« Reply #678 on: June 11, 2019, 08:53:32 PM »
Quote
When thinking about it... does this work on RAW data? I guess not...
This method works on RAW data of course:
The Paper

masc

  • Contributor
  • Hero Member
  • *****
  • Posts: 1067
Re: Dealing with Focus Pixels in raw video
« Reply #679 on: June 11, 2019, 09:19:57 PM »
Thank you @Rewind. I commited the code to MLVApp repos and added 2 more buttons (interpolation method "3") for bad and focus pixels. It seems to work fine for 14bit footage. For some 10bit clips it looks wrong. No idea why.

Edit: okay... maybe has nothing to do with bitdepth. Does not work with most of my EOS M clips. Some testclips from other cams work. Strange.
5D2.212 | EOSM.202

masc

  • Contributor
  • Hero Member
  • *****
  • Posts: 1067
Re: Dealing with Focus Pixels in raw video
« Reply #680 on: June 12, 2019, 06:14:38 PM »
I found a quick temp fix for the interpolation method from @Rewind. See here. Whyever this helps, because after line 185 those values should already be 0..1. Maybe someone understand this and has a better idea, how to fix. But all artifacts are gone with this for my test clips. Would be cool, if someone else could compile and test. The result is worth it! Looks indeed better than the other two methods.
5D2.212 | EOSM.202

Danne

  • Contributor
  • Hero Member
  • *****
  • Posts: 5373
Re: Dealing with Focus Pixels in raw video
« Reply #681 on: June 12, 2019, 06:24:16 PM »
Ok, is this a boost to already created pixel maps? Or could it be used on any file containing focus pixels? Will check some more tonight.

masc

  • Contributor
  • Hero Member
  • *****
  • Posts: 1067
Re: Dealing with Focus Pixels in raw video
« Reply #682 on: June 12, 2019, 06:32:48 PM »
Ok, is this a boost to already created pixel maps? Or could it be used on any file containing focus pixels? Will check some more tonight.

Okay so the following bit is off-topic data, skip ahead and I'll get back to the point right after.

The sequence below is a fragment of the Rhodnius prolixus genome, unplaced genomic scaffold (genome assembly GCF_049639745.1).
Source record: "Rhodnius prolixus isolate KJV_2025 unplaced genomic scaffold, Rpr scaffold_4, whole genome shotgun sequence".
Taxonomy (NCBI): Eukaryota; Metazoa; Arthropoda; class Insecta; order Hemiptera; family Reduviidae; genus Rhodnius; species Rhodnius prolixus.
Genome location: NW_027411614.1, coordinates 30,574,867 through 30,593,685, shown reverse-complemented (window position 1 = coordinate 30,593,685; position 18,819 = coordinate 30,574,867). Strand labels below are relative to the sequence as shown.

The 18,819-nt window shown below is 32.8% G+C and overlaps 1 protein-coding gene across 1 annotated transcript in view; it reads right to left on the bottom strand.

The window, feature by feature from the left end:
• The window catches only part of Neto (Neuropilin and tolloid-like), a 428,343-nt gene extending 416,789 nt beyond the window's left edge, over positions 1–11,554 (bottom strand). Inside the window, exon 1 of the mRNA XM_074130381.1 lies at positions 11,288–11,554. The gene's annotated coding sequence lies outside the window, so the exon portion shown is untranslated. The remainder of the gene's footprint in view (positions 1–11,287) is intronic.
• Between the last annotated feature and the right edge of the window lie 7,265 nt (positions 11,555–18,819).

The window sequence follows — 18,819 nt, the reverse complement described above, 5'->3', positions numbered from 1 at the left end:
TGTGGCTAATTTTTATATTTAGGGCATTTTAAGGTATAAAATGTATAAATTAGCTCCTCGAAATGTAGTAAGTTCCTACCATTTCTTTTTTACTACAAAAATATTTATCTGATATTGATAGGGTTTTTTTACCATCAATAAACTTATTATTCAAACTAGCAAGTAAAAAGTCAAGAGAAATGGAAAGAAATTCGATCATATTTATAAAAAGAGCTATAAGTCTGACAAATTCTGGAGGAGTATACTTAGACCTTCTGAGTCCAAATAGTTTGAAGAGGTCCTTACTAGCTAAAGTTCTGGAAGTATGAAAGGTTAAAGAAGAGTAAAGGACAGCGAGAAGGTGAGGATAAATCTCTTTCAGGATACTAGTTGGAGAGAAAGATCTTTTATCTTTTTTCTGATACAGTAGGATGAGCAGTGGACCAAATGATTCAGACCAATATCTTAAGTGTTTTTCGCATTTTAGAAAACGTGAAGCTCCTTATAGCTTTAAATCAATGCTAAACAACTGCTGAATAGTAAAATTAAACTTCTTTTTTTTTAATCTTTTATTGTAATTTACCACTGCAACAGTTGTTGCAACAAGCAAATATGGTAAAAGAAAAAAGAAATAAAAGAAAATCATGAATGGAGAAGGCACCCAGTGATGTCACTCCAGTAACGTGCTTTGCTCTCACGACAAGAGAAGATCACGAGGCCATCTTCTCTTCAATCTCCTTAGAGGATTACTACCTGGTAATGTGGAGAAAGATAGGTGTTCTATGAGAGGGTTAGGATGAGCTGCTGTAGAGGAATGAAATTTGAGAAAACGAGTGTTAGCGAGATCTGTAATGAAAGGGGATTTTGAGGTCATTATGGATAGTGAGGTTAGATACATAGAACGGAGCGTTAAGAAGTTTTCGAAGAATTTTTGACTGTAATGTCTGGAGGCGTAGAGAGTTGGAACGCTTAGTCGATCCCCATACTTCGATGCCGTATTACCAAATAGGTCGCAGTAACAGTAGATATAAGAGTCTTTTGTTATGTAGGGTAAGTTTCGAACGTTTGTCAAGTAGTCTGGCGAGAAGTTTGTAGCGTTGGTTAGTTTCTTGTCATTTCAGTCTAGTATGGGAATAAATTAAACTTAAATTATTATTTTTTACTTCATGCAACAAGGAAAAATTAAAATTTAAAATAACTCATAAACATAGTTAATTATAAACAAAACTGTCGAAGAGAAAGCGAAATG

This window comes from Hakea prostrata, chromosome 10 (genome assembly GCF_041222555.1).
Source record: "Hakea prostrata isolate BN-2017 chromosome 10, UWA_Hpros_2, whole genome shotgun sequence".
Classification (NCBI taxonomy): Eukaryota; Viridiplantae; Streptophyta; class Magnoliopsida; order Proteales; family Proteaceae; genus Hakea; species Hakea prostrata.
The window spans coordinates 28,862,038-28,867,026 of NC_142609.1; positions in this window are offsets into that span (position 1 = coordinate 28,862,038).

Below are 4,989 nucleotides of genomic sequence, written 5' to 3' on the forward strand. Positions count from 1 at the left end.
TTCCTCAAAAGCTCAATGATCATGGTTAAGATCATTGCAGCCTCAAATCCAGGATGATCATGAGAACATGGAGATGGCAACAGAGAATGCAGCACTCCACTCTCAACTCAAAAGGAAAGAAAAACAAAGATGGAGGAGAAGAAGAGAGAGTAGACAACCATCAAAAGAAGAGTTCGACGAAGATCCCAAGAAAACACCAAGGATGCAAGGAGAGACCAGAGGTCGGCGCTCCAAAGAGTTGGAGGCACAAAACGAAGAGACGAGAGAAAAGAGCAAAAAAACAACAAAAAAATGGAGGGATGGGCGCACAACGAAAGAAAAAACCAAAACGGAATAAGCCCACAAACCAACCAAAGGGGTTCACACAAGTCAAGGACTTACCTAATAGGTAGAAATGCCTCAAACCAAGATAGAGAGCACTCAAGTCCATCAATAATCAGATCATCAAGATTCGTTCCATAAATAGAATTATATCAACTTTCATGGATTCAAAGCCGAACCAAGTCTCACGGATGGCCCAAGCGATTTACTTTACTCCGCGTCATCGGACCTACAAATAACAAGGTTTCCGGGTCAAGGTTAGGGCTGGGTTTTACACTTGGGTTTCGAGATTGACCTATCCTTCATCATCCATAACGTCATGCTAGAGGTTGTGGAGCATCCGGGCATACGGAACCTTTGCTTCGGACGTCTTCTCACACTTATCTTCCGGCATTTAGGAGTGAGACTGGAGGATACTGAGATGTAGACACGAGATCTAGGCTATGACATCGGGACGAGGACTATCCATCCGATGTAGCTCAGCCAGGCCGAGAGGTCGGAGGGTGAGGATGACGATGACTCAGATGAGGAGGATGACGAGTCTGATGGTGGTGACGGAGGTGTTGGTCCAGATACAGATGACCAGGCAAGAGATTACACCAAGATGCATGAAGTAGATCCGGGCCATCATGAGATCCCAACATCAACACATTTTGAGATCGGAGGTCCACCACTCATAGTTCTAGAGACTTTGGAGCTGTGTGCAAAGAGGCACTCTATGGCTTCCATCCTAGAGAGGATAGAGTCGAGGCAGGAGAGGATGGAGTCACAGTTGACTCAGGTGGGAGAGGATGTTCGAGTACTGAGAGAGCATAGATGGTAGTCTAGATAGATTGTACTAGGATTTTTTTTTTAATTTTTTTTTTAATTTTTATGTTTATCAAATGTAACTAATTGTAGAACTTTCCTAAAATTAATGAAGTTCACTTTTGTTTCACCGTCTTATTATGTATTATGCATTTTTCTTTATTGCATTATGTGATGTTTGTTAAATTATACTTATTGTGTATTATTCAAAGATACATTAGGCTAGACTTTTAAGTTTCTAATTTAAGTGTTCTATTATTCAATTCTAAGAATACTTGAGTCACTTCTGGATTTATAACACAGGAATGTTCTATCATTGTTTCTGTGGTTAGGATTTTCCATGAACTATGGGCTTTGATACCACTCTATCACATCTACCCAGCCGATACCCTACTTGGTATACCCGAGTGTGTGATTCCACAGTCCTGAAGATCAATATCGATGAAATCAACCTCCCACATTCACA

This is just another (third) interpolation method to use the pixel maps. Especially in tree's it looks much better...
Methods in MLVApp: 1,2,3. 3 is the new one.
5D2.212 | EOSM.202

Danne

  • Contributor
  • Hero Member
  • *****
  • Posts: 5373
Re: Dealing with Focus Pixels in raw video
« Reply #683 on: June 12, 2019, 06:43:31 PM »
Impressive. Should be default if working all cases.

masc

  • Contributor
  • Hero Member
  • *****
  • Posts: 1067
Re: Dealing with Focus Pixels in raw video
« Reply #684 on: June 12, 2019, 07:46:36 PM »
...if working all cases.
That is the question to find out now ;)
5D2.212 | EOSM.202

dfort

  • Developer
  • Hero Member
  • *****
  • Posts: 3683
Re: Dealing with Focus Pixels in raw video
« Reply #685 on: June 13, 2019, 07:15:55 PM »
Edit...: I see this code works nicely on 14bit RAW data... those dots happen for 10bit. Someone has a guess why?

I had a similar issue when I first started seeing 10/12bit lossless compression samples. Focus pixels started showing up in places where I never saw them before on 14bit files. This is why the new map files cover the entire image area and in some cases we need multiple pass map files because the pixel patterns are combinations of 3x3, 1x1 and (especially on the EOSM) 3X5 sampling patterns.

It probably doesn't have anything to do with what you are doing but it is worth mentioning that weird things happen with reduced bit depth lossless compression.
5D3.* 7D.206 700D.115 EOSM.203 EOSM2.103 M50.102